'But you once said you hated people who went running!' was the surprised response from the Accidental Chum to whom I mentioned I'd started running. And he's right. When I first moved to London and had the time and disposable income to be a committed Bikram yoga bunny I used to scorn my fellow citizens who chose instead to get their work out by pounding the pavements, jogging and running through the city. They looked so serious, so miserable, as if they were not getting any pleasure out of their exercise at all. But now I have joined their serried, wicking-material-clad ranks, I understand those are not faces of unhappiness, but focus.
When I first started running last summer, I surprised myself how quickly I developed the very same focus I had seen on the faces of the seasoned runners I had once scoffed at. Firstly I had to learn to run properly though. How hard could it be, I had wondered. Surely it was just one foot in front of the other at a reasonably quick pace? Yet that approach had not worked well for me when I'd attempted running in the past. I could manage only about 20 minutes without feeling as if I were about to expire. And that rather put me off doing it again any time soon. 'You know you're still supposed to be able to breathe when you run, right?' counseled a wise proper runner with whom I shared my running struggles. 'Just start really slowly, and make sure you can still breathe.' And so I did. I reset my bad running habits and re-learnt how to run.
On an early morning run the city is all mine. The deserted streets are my athletics track, built hundreds of years ago by someone, for me to run on this morning. I do magnanimously condescend to share them with the dog walkers, the early morning newspaper people, the delivery drivers, and the local tramps with such a dedication to their alcoholism that they are busily tucking into the Special Brew as I jog past their benches before 9 in the morning. 'No no no! No running, no marathons today!' screeched one such fellow as I ran towards him on a morning not so long ago. I dodge push-carts, skateboards and dog leashes, slaloming through North London. Occasional clouds of fat, black flies rise up around my ankles, like tiny, unsavoury insect cheer-leaders, as my feet slap the pavement, disturbing them from the rubbish-filled bin bags they swarm around. Each stride, each step, each footfall stamps my presence onto the city. I was here; see the imprint of my trainers.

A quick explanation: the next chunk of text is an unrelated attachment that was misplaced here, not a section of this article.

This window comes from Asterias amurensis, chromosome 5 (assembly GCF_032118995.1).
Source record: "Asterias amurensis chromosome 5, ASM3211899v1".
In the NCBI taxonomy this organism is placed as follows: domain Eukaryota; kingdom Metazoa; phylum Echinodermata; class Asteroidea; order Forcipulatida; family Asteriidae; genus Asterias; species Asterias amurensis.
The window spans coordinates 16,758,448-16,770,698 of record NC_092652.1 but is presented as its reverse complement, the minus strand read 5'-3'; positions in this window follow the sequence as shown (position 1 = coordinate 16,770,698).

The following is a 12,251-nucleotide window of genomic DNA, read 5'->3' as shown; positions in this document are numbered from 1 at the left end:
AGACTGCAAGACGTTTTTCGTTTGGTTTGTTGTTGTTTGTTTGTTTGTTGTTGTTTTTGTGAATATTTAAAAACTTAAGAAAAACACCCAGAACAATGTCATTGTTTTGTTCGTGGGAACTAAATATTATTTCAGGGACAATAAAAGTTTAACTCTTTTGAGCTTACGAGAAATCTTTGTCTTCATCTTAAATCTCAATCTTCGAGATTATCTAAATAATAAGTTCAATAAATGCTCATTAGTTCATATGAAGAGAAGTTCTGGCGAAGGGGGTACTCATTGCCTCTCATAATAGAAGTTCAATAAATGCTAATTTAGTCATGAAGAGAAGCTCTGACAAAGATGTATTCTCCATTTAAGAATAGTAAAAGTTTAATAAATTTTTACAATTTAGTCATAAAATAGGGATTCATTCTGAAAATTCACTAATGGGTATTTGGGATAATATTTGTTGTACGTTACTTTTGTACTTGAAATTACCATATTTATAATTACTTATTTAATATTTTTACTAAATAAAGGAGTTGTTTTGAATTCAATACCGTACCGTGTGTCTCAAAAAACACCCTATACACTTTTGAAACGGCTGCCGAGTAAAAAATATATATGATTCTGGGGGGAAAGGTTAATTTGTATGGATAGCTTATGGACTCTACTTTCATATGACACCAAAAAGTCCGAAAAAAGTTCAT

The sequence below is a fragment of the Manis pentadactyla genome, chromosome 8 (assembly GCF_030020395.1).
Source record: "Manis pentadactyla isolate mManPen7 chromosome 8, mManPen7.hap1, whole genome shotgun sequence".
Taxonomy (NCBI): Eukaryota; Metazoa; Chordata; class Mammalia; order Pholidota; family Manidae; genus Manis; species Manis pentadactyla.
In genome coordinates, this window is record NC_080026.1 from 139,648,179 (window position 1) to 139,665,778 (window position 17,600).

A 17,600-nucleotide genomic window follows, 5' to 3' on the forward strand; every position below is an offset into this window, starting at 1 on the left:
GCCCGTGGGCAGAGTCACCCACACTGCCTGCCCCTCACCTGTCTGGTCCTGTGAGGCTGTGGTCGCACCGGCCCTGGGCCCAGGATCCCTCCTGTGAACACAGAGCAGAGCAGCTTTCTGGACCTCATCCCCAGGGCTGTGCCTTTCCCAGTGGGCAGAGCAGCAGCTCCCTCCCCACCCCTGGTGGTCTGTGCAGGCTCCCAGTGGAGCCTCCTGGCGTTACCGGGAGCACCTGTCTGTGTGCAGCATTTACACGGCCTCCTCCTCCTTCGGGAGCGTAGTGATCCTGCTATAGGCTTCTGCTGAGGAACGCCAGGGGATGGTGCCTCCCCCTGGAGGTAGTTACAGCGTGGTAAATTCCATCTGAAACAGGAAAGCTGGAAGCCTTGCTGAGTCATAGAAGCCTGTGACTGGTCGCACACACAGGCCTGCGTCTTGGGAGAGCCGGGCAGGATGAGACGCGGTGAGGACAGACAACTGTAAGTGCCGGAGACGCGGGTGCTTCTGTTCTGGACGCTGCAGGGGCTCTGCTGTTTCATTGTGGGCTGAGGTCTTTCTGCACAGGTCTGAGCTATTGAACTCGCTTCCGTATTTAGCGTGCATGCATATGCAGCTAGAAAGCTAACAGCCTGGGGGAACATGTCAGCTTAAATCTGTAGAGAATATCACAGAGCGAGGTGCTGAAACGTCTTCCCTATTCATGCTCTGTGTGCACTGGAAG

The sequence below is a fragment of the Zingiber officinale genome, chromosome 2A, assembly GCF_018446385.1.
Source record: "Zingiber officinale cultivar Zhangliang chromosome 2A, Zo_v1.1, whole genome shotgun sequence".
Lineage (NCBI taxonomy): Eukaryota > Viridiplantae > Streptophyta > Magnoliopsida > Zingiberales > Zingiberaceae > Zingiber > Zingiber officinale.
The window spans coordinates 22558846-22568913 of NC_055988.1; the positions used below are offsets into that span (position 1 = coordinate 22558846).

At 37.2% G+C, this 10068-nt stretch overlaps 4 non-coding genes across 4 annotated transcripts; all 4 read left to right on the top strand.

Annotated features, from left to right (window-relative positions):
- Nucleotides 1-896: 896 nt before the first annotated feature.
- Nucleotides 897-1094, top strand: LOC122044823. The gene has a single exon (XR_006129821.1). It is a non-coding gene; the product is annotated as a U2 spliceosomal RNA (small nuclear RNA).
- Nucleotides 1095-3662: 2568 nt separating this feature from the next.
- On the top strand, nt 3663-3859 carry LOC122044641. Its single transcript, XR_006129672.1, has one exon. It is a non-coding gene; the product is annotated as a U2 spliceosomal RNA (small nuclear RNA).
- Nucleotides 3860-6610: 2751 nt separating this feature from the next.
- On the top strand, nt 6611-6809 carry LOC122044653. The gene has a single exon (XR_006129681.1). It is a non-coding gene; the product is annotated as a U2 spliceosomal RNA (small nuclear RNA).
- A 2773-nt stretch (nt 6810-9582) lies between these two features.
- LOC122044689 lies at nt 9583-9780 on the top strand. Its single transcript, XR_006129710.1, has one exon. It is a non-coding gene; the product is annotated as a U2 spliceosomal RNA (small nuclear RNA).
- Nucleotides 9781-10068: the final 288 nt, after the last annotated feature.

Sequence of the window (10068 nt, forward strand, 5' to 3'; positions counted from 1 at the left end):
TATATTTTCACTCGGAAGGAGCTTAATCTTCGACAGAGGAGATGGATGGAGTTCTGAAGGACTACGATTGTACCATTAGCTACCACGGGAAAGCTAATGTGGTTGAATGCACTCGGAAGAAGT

Weekday lunchtimes, Regents Park resembles an open air gym, its paths and grassy fields covered in office workers in search of a little mid-day endorphin hit. At the beginning of the year, in chilly January, the Park experiences a distinct upswing in popularity thanks to thousands of new year resolutions. But by March or April the numbers flatten out, and you get to recognise fellow runners, running the same patterns around the paths, at the same time of day, regardless of sunshine or rain. And here in the park, pounding a familiar route, anticipating each bend and bridge up ahead, being able to hear my ipod over my now pretty well under control breathing, I stopped fixating on the fact that I was running. I just ran. And my brain thought about other things, rather than simply screaming 'OhmygodIcan'tbreatheI'vegottostop' over and over again inside my head. And then I realised I could run for more than twenty minutes without collapsing on a nearby bench. No longer did I have to grudgingly drag myself out of the house to go for a run, in the name of attaining something vaguely resembling basic fitness. I learnt how to run, and I learnt how to love it.